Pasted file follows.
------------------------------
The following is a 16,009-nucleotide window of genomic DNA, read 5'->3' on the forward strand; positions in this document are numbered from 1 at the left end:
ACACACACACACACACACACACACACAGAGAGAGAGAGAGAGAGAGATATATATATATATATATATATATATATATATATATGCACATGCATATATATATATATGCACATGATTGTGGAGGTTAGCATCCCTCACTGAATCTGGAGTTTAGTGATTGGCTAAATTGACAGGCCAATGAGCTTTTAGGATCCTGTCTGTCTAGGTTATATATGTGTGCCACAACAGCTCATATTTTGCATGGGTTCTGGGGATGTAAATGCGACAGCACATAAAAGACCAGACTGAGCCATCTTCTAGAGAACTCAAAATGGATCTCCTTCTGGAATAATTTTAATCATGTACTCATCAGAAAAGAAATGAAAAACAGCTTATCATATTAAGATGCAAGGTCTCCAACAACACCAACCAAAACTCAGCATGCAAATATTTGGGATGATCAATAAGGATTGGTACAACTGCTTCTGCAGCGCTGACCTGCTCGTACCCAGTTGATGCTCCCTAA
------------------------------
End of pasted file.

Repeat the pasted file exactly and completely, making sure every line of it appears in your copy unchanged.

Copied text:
The following is a 16,009-nucleotide window of genomic DNA, read 5'->3' on the forward strand; positions in this document are numbered from 1 at the left end:
ACACACACACACACACACACACACACAGAGAGAGAGAGAGAGAGAGATATATATATATATATATATATATATATATATATATGCACATGCATATATATATATATGCACATGATTGTGGAGGTTAGCATCCCTCACTGAATCTGGAGTTTAGTGATTGGCTAAATTGACAGGCCAATGAGCTTTTAGGATCCTGTCTGTCTAGGTTATATATGTGTGCCACAACAGCTCATATTTTGCATGGGTTCTGGGGATGTAAATGCGACAGCACATAAAAGACCAGACTGAGCCATCTTCTAGAGAACTCAAAATGGATCTCCTTCTGGAATAATTTTAATCATGTACTCATCAGAAAAGAAATGAAAAACAGCTTATCATATTAAGATGCAAGGTCTCCAACAACACCAACCAAAACTCAGCATGCAAATATTTGGGATGATCAATAAGGATTGGTACAACTGCTTCTGCAGCGCTGACCTGCTCGTACCCAGTTGATGCTCCCTAA